Hockey belongs to Canada, but the NHL and its fans would benefit greatly if the Los Angeles Kings and the New York Rangers advance to the Stanley Cup Finals. It may be enough to make folks stateside care a little bit more about what happens on the frozen pond.
Hockey purists will not care about the bandwagon fans who'll jump on board, but the league would benefit. When the league benefits, the sport prospers.
What hockey fan wouldn't love more games on network television and more genuine exposure for the sport?
Obviously, if you're in New Jersey or Phoenix or an out of place Coyotes or Devils fan, I don't expect you to share this sentiment. This is for the American hockey fan without a passionate rooting interest in either Conference Finals series.
If the two largest media markets in the country are represented in the Stanley Cup Finals, it would be a huge deal. It's not just about the cities, though; each of these teams have compelling stories.
The Kings are the eighth seed, but they've played like an elite NHL team throughout the postseason. It seems as though the young nucleus grew up in time for the postseason. They began by ousting the top-seeded Vancouver Canucks in the first round.
Dustin Brown and Anze Kopitar have been phenomenal. They have combined for 24 points in 10 postseason games. That's right—The Kings have only played 10 playoff games.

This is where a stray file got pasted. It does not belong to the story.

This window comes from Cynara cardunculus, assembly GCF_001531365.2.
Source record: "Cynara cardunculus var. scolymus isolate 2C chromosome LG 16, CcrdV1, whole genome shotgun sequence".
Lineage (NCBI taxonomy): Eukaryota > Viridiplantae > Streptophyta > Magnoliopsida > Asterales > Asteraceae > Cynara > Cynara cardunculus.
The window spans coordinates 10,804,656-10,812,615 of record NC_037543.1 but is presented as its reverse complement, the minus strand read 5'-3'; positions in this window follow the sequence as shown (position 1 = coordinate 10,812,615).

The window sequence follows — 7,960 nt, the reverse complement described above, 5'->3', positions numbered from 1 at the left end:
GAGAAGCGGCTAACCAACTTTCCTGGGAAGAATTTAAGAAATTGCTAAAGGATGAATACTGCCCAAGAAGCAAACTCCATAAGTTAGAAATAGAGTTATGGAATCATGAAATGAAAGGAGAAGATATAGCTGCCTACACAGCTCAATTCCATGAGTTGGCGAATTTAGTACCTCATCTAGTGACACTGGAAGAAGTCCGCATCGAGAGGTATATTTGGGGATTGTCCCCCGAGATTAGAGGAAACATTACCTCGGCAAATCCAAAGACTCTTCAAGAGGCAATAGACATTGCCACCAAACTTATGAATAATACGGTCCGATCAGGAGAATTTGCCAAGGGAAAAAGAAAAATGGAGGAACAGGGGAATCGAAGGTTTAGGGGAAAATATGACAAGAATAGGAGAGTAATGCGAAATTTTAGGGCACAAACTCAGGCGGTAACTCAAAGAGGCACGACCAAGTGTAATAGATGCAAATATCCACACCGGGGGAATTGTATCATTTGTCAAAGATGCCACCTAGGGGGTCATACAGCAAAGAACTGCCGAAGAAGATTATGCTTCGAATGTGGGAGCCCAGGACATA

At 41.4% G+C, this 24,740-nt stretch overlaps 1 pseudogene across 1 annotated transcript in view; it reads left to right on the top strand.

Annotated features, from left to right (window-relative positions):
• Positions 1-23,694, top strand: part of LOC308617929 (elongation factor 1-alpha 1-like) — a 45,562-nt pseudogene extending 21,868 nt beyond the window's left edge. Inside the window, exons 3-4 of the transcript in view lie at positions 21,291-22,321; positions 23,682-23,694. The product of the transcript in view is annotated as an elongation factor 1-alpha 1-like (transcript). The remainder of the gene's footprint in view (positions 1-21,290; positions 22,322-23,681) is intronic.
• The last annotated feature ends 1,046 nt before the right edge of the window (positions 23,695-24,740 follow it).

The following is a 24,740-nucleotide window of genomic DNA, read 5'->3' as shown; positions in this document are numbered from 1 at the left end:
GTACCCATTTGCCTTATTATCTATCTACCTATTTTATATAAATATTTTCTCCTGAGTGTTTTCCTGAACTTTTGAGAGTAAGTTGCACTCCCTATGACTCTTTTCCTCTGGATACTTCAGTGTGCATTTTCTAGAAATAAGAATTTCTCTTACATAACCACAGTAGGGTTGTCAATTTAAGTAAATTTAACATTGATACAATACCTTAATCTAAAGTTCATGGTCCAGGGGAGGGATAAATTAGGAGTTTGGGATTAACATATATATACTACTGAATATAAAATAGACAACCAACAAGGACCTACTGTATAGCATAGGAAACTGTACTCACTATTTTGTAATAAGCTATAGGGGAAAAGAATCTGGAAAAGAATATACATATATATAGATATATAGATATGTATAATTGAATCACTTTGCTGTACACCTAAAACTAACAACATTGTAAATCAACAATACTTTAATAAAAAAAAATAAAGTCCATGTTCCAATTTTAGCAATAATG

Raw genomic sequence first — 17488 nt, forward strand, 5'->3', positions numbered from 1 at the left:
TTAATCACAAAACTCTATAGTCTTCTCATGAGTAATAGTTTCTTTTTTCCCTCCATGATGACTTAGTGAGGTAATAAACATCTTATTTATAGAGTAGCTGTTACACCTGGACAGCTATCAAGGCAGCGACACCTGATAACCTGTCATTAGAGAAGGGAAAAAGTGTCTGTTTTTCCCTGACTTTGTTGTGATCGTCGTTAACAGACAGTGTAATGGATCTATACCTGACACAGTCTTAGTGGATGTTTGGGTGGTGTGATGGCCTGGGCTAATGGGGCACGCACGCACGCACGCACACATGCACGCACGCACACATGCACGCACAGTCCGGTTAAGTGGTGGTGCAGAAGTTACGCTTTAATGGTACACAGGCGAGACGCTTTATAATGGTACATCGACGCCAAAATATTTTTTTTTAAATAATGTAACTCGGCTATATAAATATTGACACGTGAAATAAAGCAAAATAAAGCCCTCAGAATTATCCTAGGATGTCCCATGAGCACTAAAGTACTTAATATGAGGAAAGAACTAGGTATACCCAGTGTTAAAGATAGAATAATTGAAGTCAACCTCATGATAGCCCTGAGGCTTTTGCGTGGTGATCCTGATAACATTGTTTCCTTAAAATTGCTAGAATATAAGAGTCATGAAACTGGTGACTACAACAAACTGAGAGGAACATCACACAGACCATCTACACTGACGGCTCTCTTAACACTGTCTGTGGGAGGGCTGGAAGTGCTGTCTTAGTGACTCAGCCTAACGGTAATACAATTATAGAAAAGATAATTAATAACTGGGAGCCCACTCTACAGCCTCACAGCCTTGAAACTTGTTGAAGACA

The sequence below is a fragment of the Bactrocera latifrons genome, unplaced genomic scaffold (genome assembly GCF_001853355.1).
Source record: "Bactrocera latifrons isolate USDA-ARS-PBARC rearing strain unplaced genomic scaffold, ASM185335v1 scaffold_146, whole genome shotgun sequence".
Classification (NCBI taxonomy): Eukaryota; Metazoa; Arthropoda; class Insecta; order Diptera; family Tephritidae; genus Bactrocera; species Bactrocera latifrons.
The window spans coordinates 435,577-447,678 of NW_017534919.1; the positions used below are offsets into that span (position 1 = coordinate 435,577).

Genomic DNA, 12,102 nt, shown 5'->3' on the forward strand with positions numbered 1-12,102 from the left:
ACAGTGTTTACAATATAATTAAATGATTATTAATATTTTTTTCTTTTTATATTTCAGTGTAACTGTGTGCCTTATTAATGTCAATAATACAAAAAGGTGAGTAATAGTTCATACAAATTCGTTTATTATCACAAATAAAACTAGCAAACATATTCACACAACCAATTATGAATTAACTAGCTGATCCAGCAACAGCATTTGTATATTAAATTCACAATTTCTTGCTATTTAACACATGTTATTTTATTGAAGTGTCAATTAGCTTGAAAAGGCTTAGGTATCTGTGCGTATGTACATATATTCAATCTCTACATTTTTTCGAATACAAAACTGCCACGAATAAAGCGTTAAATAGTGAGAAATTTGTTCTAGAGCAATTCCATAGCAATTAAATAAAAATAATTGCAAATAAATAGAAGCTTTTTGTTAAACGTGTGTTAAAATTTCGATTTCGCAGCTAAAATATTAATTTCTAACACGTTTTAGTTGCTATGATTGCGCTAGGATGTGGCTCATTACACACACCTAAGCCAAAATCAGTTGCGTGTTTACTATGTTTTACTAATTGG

They dispatched Vancouver in five games and then swept the St. Louis Blues and their great goaltending in the second round.
What can't be ignored is the fact that Brown is a New York native. He was born in Ithaca so he would be competing against the prominent team from his home state. Furthermore, an American captain who leads his team on an unlikely Stanley Cup run is more than just noteworthy.
For American hockey fans, it should be celebrated.
Wait—the celebration can go even further. If the Kings and Rangers meet in the postseason, it would pit two American captains against each other as the Rangers' captain, Ryan Callahan, also hails from New York.
The same would be possible if the Devils won the East, as Zach Parise is from Minnesota. But Parise and the Devils don't bring the New York effect, and no story is bigger than a New York story.
Henrik Lundqvist has been perhaps the best player in the entire postseason. His goals against average of 1.57 is the reason the Rangers are still alive in the playoffs. He produced another beauty on Monday night, shutting out the Devils.
Great goalie play is a necessity for a complete hockey experience. Lundqvist has helped hide the Rangers' scoring woes as the team has only scored 32 goals in 15 games.
Can Lundqvist continue to carry his team? Will someone step up offensively or will the weight prove to be too much for him?
This is just another compelling story and another reason for American fans to root for the Rangers and the Kings for the Stanley Cup Finals.
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